Tiger Woods is often measured by the number of golf majors that he has won or his total victories on the PGA Tour, both meaningful numbers for putting his career in perspective.
Those 15 majors and 82 wins overall contribute to his unmatched appeal to fans of the sport, but neither has anything directly to do with why fellow golfers also like Woods: He makes them money.
In fact, he makes them unimaginable amounts of money.
It’s understandable why Tiger Woods tops the earnings list
Tiger Woods has won The Masters five times, the PGA Championship four times, and the U.S. and British Opens three times apiece to account for his 15 victories in grand slam events. Each adds to both his legacy and his bank account.
Woods’ career earnings on the PGA Tour since turning pro in 1996 have totaled $120,660,780, which is easily a record and does not reflect what he has pulled in from endorsements for everything from golf clubs to automobiles.
The winner’s share in 32 of the last 37 tournaments he has captured has been $1 million or better, which helps explain how the money has piled up so quickly. An examination of PGA Tour data over the years helps explain the Tiger Woods effect and why colleagues can’t help but like the man even when they lose to him:
The more tournaments Woods wins, the more eager event sponsors and television are to contribute to the pool of prize money – which in turn adds to the amount Woods and his fellow pros earn. It’s a phenomenon on pause for the moment because the coronavirus pandemic has suspended play but will resume when the season does.
A look at the money before and since Tiger Woods’ arrival
The PGA Tour’s original 2019-20 season schedule called for 50 tournaments with purses ranging from $3 million for tour stops in Puerto Rico and Bermuda to the $15 million that would have been shelled out had the coronavirus pandemic not stopped The Players Championship after one round earlier this month. Only five tournaments on the schedule pay less than $1 million to the winner.
The total prize money in 1996, which was Tiger Woods’ final year as an amateur, was $101 million. Adjusted for inflation, that would be worth approximately $169 million today.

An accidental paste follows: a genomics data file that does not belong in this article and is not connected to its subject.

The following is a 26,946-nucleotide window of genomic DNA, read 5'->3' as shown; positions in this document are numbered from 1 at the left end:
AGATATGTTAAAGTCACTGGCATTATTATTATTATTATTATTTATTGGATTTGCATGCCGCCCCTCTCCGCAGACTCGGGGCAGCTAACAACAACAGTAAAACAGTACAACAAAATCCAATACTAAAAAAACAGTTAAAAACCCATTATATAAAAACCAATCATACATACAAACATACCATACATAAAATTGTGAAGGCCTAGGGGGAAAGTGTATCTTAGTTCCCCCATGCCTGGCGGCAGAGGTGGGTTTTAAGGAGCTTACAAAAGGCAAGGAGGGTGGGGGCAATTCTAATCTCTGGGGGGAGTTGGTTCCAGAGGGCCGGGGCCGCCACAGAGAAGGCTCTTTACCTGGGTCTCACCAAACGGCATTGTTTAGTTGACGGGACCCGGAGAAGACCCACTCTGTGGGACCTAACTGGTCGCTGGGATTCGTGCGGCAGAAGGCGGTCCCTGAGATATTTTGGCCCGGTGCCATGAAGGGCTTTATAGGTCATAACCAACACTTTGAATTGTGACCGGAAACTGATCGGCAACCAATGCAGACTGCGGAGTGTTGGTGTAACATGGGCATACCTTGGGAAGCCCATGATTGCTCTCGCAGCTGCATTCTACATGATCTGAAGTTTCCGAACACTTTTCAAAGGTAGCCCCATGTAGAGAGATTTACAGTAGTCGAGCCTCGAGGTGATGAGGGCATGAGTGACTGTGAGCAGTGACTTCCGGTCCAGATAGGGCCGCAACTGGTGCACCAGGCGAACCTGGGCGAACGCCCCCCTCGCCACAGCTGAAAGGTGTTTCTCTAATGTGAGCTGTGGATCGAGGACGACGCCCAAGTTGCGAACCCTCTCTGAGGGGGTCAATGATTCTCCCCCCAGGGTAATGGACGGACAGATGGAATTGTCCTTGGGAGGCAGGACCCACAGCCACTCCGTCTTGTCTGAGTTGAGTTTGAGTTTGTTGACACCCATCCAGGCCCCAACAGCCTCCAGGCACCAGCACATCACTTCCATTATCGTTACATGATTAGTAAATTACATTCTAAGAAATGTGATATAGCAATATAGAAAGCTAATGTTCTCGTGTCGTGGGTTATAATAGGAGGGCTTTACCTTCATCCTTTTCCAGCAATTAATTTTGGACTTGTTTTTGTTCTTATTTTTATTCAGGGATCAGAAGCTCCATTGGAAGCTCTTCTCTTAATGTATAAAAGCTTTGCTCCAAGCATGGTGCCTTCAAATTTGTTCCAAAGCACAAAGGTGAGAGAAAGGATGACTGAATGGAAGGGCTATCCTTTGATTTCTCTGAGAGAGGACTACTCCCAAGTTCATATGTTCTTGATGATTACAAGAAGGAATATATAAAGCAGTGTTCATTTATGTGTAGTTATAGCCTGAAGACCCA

The sum soared to $292 million ($357 million adjusted for inflation) in 2008. That year is significant because Woods would be in a downward spiral by the end of the following season thanks to well-documented injuries and dealing with the fallout in his personal life over the disclosure of extra-marital affairs.
Going forward another 12 years, the total in 2020 is $430,050,000, minus what will be lost due to canceled events. That’s a nice bump from the 2008 level, but not nearly as dramatic an increase as during the peak of Woods’ career; he’s scored just 11 of those 82 victories since the beginning of the 2010 season with eight coming in 2012-13. It should be noted that the Great Recession also had an impact on purses for several years.
SportingIntelligence.com concluded in 2014 that Woods’ popularity was responsible for adding $1.6 billion in total prize money that would otherwise not have existed between 1997 and 2008.
These stars are among the golfers who’ve benefitted most
Given his 82 career victories, matching Sam Snead for the all-time record, Tiger Woods’ haul of more than $120 million comes as no surprise. He has led the season money list 10 times in his career.
Woods contemporaries Phil Mickelson ($91,299,439) and Vijay Singh ($71,216,128) are next on the money list. With 44 and 34 victories, respectively, it’s understandable how Mickelson and Singh have accumulated so much prize money. Still, the SportingIntelligence.com study attributed a combined $65 million to money that Woods’ presence added to tournament purses.
Jim Furyk has won a relatively modest 17 times since turning pro in 1992 and just four times since 2007, yet he is fourth on the career money list at $71,234,957.
Six other competitors have reached $50 million in career earnings. Between them, Dustin Johnson, Adam Scott, Justin Rose, Rory McIlroy, Matt Kuchar, and Sergio Garcia possess 81 victories – one less than Woods – yet have earned more than $324 million.